Protect Yourself From Mosquitoes

information below is from the City of New Orleans’ website


The City of New Orleans Mosquito and Termite Control Board (NOMTCB) and the New Orleans Health Department (NOHD) are working with partners to provide you with information about Zika.  NOTCMB is monitoring the mosquito population.  Mitigation efforts to limit the mosquito population will utilize a combination of chemical control and habitat reduction methods as needed.

Zika Information

What is Zika? 

Zika virus disease (Zika) is a disease spread to people primarily through the bite of an infected mosquito. It can also spread when an infected man has sex with his partner. Most people with Zika do not know they have it. Symptoms are usually mild, lasting about a week.

Common Symptoms: Fever, rash, joint pain, and conjunctivitis (red eyes). Other symptoms include headache and muscle pain. If you develop symptoms within 2 weeks of travel, see a doctor and tell the doctor where you traveled. For more information about Zika visit the U.S. Centers for Disease Control and Prevention external link external link.

View our factsheet for more information about Zika.

Travel Precautions 

On January 15, 2016 the Centers for Disease Control and Prevention (CDC) issued a travel alert for people traveling to regions where Zika virus transmission is ongoing. For an up-to-date list of travel notice countries view our tab below or visit CDC Travel external link external link.

Pregnant women in any trimester should consider postponing travel to the areas where Zika virus transmission is ongoing. For more information, view our factsheet for pregnant women.

What is the city doing?

The City of New Orleans Mosquito and Termite Control Board (NOMTCB) and the New Orleans Health Department are working with partners to provide you with information about the Zika virus as well as monitoring the mosquito populations. Click here to read the City’s Zika Plan

Need more information?

For more information on mosquitoes visit New Orleans Mosquito and Termite Control Board external link.

Protect Yourself From Mosquitoes

Late summer is the most common time of year for mosquito activity but they can breed and bite during all warm weather months.

How to protect yourself from mosquitoes

  • Dusk and Dawn — Mosquitoes that can carry Zika are day biters and most active during dusk and dawn.
  • Dress — Wear long-sleeve shirts and long pants. For extra protection, treat clothing with permethrin.
  • DEET — Use EPA-registered insect repellents. When used as directed, EPA-registered insect repellents are proven safe and effective.
  • Drainage — Remove standing water around the home in places such as plant containers, old tires and buckets.

How to protect your home from mosquitoes

  • Install or repair screens on windows and doors to keep mosquitoes outside. Use your air conditioning, if you have it.
  • Help reduce the number of mosquitoes around your home by emptying standing water from flowerpots, gutters, buckets, pool covers, pet water dishes, discarded tires, and birdbaths on a regular basis.
  • Place screen on rain barrels or water collecting containers and use the water within a week.
  • Report illegal dumping, abandoned swimming pools and water leaks by calling 311.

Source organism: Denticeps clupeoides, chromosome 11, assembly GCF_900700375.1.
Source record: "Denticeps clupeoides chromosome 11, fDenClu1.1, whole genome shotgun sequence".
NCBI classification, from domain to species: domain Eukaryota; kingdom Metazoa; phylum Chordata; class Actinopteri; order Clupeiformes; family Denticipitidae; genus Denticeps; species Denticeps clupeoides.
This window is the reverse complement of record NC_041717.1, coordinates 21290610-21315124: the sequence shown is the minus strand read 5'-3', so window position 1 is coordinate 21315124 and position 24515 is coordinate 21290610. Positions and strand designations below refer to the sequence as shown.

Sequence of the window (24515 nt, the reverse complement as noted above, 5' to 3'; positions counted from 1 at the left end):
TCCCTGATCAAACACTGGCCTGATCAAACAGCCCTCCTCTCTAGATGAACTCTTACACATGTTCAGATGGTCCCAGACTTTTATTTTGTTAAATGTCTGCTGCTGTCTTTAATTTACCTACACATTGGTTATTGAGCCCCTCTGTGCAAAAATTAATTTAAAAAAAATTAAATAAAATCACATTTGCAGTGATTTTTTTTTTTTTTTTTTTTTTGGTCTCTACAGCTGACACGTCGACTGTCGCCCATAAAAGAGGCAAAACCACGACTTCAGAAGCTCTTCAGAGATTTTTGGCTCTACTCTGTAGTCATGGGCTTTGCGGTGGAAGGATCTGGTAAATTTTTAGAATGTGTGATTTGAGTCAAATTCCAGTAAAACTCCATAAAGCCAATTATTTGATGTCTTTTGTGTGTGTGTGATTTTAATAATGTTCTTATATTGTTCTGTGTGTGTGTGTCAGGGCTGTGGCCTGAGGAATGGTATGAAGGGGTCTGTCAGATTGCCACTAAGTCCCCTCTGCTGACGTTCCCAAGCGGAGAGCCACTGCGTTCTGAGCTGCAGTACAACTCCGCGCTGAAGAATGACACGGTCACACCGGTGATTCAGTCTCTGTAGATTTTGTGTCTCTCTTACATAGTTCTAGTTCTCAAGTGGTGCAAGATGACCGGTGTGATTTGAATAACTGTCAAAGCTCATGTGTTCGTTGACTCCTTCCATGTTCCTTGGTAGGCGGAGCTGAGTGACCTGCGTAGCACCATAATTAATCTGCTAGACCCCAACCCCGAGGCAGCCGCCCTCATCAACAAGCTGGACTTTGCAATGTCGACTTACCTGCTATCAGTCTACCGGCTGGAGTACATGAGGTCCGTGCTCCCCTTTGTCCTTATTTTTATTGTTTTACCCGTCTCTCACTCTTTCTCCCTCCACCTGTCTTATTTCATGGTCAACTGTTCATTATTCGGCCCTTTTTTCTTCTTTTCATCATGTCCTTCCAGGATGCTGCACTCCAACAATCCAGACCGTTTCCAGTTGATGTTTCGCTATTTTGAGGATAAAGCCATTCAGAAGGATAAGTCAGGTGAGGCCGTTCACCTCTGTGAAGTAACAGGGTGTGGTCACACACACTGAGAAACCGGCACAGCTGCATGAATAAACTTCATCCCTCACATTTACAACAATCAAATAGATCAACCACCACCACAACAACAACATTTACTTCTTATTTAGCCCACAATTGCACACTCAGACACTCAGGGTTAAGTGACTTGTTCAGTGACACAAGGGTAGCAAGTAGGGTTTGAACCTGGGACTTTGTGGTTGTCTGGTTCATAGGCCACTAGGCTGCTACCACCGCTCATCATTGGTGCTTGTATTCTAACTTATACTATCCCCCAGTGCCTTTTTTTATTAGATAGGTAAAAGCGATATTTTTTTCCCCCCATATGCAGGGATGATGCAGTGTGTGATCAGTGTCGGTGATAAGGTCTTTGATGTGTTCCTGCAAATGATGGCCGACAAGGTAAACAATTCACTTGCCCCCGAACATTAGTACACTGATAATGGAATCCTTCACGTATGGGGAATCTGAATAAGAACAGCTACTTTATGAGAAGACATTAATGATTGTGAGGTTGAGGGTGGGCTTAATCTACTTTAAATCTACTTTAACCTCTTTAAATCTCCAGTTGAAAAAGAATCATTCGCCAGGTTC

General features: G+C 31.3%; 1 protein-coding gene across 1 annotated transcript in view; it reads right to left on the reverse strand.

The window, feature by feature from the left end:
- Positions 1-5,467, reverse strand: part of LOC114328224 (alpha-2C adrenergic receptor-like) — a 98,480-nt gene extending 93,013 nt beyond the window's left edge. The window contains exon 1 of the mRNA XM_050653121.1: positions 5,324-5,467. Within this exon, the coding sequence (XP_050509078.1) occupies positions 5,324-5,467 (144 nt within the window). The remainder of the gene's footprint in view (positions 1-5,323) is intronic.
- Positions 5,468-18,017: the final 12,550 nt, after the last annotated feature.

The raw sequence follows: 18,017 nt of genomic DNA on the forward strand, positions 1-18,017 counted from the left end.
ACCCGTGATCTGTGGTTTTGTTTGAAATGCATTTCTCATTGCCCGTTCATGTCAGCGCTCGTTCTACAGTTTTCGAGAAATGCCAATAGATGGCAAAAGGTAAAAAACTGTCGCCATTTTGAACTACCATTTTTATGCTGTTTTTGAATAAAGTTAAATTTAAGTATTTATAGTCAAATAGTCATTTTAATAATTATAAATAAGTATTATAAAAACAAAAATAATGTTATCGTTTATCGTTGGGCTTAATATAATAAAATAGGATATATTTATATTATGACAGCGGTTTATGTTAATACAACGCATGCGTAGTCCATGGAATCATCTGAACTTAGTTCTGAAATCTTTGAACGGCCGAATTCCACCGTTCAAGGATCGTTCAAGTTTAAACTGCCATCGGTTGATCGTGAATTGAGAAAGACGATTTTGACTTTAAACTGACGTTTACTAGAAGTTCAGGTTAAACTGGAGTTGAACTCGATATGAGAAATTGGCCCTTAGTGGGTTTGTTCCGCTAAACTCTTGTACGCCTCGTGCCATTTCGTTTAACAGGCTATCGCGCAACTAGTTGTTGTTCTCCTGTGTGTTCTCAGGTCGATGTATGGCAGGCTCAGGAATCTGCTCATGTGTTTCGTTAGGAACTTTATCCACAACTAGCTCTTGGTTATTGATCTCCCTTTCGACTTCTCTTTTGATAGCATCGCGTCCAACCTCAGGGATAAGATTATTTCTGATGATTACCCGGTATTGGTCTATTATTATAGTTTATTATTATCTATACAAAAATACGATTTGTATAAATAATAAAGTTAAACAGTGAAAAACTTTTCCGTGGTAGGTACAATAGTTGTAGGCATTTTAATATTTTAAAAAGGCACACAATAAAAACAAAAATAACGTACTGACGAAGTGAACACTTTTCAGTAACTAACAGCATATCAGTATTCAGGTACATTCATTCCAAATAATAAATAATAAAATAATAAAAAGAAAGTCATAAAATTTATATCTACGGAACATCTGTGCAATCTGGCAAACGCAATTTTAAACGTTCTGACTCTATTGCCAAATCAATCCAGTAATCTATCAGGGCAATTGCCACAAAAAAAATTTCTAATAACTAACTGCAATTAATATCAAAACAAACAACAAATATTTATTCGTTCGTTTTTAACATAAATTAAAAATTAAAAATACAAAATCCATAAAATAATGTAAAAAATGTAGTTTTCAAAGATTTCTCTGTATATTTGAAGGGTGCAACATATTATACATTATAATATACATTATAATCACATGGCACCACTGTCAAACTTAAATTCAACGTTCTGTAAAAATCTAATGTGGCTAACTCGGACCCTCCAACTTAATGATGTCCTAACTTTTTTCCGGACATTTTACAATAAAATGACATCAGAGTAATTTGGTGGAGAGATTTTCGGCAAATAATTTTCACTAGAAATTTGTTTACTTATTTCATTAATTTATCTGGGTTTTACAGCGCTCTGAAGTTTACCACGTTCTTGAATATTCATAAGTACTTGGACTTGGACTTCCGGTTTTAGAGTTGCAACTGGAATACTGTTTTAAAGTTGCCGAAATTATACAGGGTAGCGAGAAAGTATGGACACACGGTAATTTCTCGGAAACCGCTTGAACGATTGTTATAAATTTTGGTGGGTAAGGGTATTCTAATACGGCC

For more information view our factsheet. For information about pets, view our pet factsheet.


The mosquitoes that spread the chikungunya, dengue, and Zika viruses are aggressive daytime biters, but they also bite at night.

The best way to prevent getting sick is to protect yourself from mosquito bites. Here’s how:

Cover up!

  • Wear long-sleeved shirts and long pants.

Keep mosquitoes outside

  • Stay in places with air conditioning and window and door screens to keep mosquitoes outside.
  • Sleep under a mosquito bed net if you are overseas or outside and are not able to protect yourself from mosquito bites.

Use insect repellent

  • Use Environmental Protection Agency (EPA)-registered insect repellents with one of the following active ingredients: DEET, picaridin, IR3535, oil of lemon eucalyptus (OLE), or para-menthane-diol (PMD). Choosing an EPA-registered repellent ensures the EPA has evaluated the product for effectiveness. When used as directed, EPA-registered insect repellents are proven safe and effective, even for pregnant and breast-feeding women.
  • Always follow the product label instructions.
  • Reapply insect repellent as directed.
  • Do not spray repellent on the skin under clothing.
  • If you are also using sunscreen, apply sunscreen before applying insect repellent.
  • To protect your child from mosquito bites:
    • Do not use insect repellent on babies younger than 2 months old.
    • Do not use products containing OEL or PMD on children younger than 3 years old.
    • Dress your child in clothing that covers arms and legs.
    • Cover crib, stroller, and baby carrier with mosquito netting.
    • Do not apply insect repellent onto a child’s hands, eyes, mouth, and cut or irritated skin.
    • Adults: Spray insect repellent onto your hands and then apply to a child’s face.
  • Treat clothing and gear with permethrin or purchase permethrin-treated items.
    • Treated clothing remains protective after multiple washings. See product information to learn how long the protection will last.
    • If treating items yourself, follow the product instructions carefully.
    • Do NOT use permethrin products directly on skin. They are intended to treat clothing.

For more information, visit Insect Repellents: Reducing Insect Bites.

Chikungunya: Fact sheets and posters


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Charlie London
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